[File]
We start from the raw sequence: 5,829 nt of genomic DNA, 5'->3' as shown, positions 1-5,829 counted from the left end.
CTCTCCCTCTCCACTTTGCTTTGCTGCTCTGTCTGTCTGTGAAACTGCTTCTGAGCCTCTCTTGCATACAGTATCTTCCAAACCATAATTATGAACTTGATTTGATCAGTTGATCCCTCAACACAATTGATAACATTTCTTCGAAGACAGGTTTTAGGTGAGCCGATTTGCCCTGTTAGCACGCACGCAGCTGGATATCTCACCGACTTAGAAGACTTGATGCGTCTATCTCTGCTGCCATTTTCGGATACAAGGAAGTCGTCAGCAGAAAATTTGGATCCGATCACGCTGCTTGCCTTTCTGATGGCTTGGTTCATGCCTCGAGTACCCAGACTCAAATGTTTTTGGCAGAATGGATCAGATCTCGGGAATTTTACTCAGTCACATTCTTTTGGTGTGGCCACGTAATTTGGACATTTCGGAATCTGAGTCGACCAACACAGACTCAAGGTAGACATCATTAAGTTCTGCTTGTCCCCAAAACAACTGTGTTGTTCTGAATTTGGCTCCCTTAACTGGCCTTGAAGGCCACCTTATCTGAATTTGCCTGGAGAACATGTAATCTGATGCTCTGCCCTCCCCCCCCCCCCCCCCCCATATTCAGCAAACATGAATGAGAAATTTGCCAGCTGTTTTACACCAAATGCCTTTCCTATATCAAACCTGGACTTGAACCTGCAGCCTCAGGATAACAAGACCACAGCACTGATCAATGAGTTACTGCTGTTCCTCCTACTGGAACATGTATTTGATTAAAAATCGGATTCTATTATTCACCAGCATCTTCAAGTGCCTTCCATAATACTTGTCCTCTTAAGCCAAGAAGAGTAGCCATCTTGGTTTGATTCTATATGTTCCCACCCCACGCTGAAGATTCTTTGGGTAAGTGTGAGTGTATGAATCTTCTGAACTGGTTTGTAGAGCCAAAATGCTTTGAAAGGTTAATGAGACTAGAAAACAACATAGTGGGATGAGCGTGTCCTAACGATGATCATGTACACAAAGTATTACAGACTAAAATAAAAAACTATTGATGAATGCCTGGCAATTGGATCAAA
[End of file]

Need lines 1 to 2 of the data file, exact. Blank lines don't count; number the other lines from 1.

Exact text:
We start from the raw sequence: 5,829 nt of genomic DNA, 5'->3' as shown, positions 1-5,829 counted from the left end.
CTCTCCCTCTCCACTTTGCTTTGCTGCTCTGTCTGTCTGTGAAACTGCTTCTGAGCCTCTCTTGCATACAGTATCTTCCAAACCATAATTATGAACTTGATTTGATCAGTTGATCCCTCAACACAATTGATAACATTTCTTCGAAGACAGGTTTTAGGTGAGCCGATTTGCCCTGTTAGCACGCACGCAGCTGGATATCTCACCGACTTAGAAGACTTGATGCGTCTATCTCTGCTGCCATTTTCGGATACAAGGAAGTCGTCAGCAGAAAATTTGGATCCGATCACGCTGCTTGCCTTTCTGATGGCTTGGTTCATGCCTCGAGTACCCAGACTCAAATGTTTTTGGCAGAATGGATCAGATCTCGGGAATTTTACTCAGTCACATTCTTTTGGTGTGGCCACGTAATTTGGACATTTCGGAATCTGAGTCGACCAACACAGACTCAAGGTAGACATCATTAAGTTCTGCTTGTCCCCAAAACAACTGTGTTGTTCTGAATTTGGCTCCCTTAACTGGCCTTGAAGGCCACCTTATCTGAATTTGCCTGGAGAACATGTAATCTGATGCTCTGCCCTCCCCCCCCCCCCCCCCCCATATTCAGCAAACATGAATGAGAAATTTGCCAGCTGTTTTACACCAAATGCCTTTCCTATATCAAACCTGGACTTGAACCTGCAGCCTCAGGATAACAAGACCACAGCACTGATCAATGAGTTACTGCTGTTCCTCCTACTGGAACATGTATTTGATTAAAAATCGGATTCTATTATTCACCAGCATCTTCAAGTGCCTTCCATAATACTTGTCCTCTTAAGCCAAGAAGAGTAGCCATCTTGGTTTGATTCTATATGTTCCCACCCCACGCTGAAGATTCTTTGGGTAAGTGTGAGTGTATGAATCTTCTGAACTGGTTTGTAGAGCCAAAATGCTTTGAAAGGTTAATGAGACTAGAAAACAACATAGTGGGATGAGCGTGTCCTAACGATGATCATGTACACAAAGTATTACAGACTAAAATAAAAAACTATTGATGAATGCCTGGCAATTGGATCAAA